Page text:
Regions in the Global South are fundamental in driving the decarbonisation of shipping. To make this transition effective, the rate at which different countries adopt and scale up electrofuels must be proportional to the difference in capital resources globally to avoid additional costs being passed on to local communities. Sustainable first mover initiatives can play an important role in making this happen by ensuring the sector’s decarbonisation is inclusive of all regions and by engaging all shipping stakeholders, including port-side communities.

“There’s a huge opportunity for early adopter shipping decarbonisation initiatives to unlock benefits for people and planet – shaping the way for a more equitable transition in the 2030s,” said Mark Button, Associate, Arup. “Our collective approach shows that taking a holistic view of shipping traffic, fuel production potential and port communities could help prioritise action at ports with the greatest near-term potential.”

The tool can be customised according to stakeholders’ needs and goals and is dependent on scenario desirability. The next phase of this work will include the selection and detailed assessment of 10 ports to help better understand local needs and maximise the value offered by sustainable first mover initiatives. 

LR and EDF carried out a joint study on ammonia as shipping fuel, and LR and Arup have collaborated on The Resilience Shift study focused on fuel demand for early adopters in green corridors, ports, and energy systems, amongst many other projects.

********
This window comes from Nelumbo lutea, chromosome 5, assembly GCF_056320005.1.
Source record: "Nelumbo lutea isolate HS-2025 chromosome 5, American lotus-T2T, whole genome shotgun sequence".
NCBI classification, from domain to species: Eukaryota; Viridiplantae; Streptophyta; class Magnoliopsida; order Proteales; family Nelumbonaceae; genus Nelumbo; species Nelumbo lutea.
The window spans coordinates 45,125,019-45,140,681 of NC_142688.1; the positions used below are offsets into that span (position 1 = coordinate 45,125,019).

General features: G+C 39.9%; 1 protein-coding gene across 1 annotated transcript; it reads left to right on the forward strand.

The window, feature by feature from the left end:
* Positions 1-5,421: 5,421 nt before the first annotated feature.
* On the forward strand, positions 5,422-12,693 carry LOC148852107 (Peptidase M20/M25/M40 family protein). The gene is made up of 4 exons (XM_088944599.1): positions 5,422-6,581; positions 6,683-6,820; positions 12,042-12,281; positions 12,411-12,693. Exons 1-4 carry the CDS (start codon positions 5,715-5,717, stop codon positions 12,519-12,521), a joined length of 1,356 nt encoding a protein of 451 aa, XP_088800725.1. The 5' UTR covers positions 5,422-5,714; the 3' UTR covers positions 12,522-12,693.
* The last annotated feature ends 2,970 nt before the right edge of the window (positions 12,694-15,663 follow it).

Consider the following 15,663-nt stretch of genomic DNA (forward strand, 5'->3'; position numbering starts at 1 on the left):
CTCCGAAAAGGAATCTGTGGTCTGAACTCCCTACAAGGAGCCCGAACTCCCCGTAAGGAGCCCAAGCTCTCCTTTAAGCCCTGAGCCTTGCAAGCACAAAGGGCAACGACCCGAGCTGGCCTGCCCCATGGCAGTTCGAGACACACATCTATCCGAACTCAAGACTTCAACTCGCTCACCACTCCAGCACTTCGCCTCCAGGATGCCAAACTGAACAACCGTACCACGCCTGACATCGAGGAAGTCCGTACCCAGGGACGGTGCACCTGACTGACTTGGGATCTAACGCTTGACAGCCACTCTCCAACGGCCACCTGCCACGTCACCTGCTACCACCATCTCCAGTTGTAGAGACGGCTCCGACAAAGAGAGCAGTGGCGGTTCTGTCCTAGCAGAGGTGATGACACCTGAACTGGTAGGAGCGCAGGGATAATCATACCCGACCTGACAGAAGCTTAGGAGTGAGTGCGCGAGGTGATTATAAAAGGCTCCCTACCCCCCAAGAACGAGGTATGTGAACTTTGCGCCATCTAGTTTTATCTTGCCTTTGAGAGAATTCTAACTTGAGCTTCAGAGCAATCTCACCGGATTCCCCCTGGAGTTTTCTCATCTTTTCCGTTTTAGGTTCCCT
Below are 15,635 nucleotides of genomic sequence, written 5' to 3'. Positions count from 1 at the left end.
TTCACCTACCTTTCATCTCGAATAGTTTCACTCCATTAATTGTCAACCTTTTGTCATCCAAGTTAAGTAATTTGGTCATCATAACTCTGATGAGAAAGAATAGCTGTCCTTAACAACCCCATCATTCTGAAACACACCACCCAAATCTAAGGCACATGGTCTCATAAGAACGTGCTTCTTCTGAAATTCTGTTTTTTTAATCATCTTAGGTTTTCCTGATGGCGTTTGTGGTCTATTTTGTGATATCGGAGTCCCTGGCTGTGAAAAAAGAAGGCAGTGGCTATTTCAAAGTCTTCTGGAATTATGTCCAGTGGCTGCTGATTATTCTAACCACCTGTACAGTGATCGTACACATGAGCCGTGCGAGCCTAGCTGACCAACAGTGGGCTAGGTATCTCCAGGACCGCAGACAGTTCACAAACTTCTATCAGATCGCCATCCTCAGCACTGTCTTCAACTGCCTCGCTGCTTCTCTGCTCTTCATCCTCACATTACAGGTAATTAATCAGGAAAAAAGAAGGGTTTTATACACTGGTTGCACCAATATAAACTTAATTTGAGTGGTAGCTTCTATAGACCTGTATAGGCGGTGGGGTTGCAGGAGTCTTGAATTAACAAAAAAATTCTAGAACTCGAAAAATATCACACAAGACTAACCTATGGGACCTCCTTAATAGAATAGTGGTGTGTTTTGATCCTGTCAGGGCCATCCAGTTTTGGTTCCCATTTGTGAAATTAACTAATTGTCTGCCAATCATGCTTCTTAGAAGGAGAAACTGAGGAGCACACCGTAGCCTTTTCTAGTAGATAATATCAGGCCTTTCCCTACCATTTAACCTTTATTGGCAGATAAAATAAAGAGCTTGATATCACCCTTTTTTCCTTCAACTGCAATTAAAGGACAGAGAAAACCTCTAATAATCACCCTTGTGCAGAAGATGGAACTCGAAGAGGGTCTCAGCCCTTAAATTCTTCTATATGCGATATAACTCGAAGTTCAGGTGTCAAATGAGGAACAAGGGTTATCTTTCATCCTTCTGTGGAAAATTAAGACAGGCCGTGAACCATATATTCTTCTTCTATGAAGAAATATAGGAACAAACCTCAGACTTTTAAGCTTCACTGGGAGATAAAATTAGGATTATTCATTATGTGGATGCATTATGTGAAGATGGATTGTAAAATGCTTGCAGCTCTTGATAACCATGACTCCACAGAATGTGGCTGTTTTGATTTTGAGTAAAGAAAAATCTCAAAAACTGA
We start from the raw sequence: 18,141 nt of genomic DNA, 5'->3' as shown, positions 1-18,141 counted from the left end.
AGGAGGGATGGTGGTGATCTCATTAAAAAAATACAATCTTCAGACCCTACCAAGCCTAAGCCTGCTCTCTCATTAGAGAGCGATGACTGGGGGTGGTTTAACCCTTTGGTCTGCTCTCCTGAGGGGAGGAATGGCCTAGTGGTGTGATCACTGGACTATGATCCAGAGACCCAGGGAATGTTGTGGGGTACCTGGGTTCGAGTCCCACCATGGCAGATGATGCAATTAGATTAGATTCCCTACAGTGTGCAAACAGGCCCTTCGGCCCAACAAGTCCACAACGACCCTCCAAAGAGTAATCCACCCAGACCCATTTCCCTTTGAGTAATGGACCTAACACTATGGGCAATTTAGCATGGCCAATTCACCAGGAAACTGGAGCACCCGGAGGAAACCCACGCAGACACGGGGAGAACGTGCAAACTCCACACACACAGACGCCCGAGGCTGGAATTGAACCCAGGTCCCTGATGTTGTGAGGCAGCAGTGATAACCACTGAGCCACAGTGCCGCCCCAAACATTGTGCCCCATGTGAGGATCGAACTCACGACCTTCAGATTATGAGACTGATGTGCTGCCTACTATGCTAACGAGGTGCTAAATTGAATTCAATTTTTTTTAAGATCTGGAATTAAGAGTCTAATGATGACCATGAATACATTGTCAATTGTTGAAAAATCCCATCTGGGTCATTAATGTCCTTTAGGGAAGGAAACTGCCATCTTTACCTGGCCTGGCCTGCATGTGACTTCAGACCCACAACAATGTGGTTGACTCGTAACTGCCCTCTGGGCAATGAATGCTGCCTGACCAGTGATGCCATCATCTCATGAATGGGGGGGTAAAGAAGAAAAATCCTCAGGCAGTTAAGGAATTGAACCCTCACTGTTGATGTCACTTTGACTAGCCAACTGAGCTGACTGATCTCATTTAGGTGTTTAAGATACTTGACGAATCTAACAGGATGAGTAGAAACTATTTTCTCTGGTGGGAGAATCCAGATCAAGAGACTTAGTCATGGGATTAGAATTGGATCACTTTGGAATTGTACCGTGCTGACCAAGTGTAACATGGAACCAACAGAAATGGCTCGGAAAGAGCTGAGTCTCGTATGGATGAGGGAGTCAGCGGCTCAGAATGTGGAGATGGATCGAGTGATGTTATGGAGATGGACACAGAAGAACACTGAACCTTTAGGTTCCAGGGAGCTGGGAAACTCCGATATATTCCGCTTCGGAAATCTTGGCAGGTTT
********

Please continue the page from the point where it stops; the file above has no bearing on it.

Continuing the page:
Photo credit: Lloyd’s Register
Published: 29 November, 2023

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Wärtsilä signs agreement for first zero-emission high speed ferries in US

Group has signed a strategic partnership agreement to provide its Fleet Electrification and Systems Integrator Services for a project to build the first zero-emission high speed ferries in the United States.





Wärtsilä signs agreement for first zero-emission high speed ferries in US

Technology group Wärtsilä on Tuesday (28 November) said it has signed a strategic partnership agreement to provide its Fleet Electrification and Systems Integrator Services for a project to build the first zero-emission high speed ferries in the United States.

The fully electric vessels will be built for San Francisco’s Water Emergency Transportation Authority (WETA), the operator of the San Francisco Bay Ferry system.

The project, and several others Wärtsilä will work on under this partnership, are a part of the agency’s Rapid Electric Emission-Free (REEF) Ferry Program, a phased decarbonisation of high-speed, high-capacity ferry service in the San Francisco Bay. 

Wärtsilä will work within the WETA project team to finalise vessel and charging system concepts.

“We’re proud to operate the cleanest high-speed ferry fleet in the nation, but a zero-emission future for our system is within reach,” said WETA Executive Director, Seamus Murphy. 

“Wärtsilä’s expertise and experience will be incredibly valuable given the complexity our ferry decarbonisation program entails.”

“This is a major project within the maritime sector’s journey towards decarbonisation, and we are proud to be a part of it,” said Hanno Schoonman, Director of sales for AMER region, Wärtsilä Marine Power. 

“Wärtsilä joins an industry leading team tasked to develop newbuild battery electric vessels that combine innovative technology and sustainable practices. Wärtsilä is well qualified to provide this project support, and this agreement is a clear endorsement of our strong track record in systems integration and emission-free propulsion.”

After completing the conceptual phase, WETA will move on to the initial construction phase of a multi-vessel programme. This phase will involve the building of three smaller ferries with a capacity of approximately 150 passengers each and two larger ferries capable of carrying at least 300 passengers. 

Additionally, the scope of this phase will encompass the inclusion of battery charging floats. The construction of the first electric-powered vessel is slated to commence before the conclusion of 2023, with commercial operations expected to launch in 2025.

Photo credit: Wärtsilä 
Published: 29 November, 2023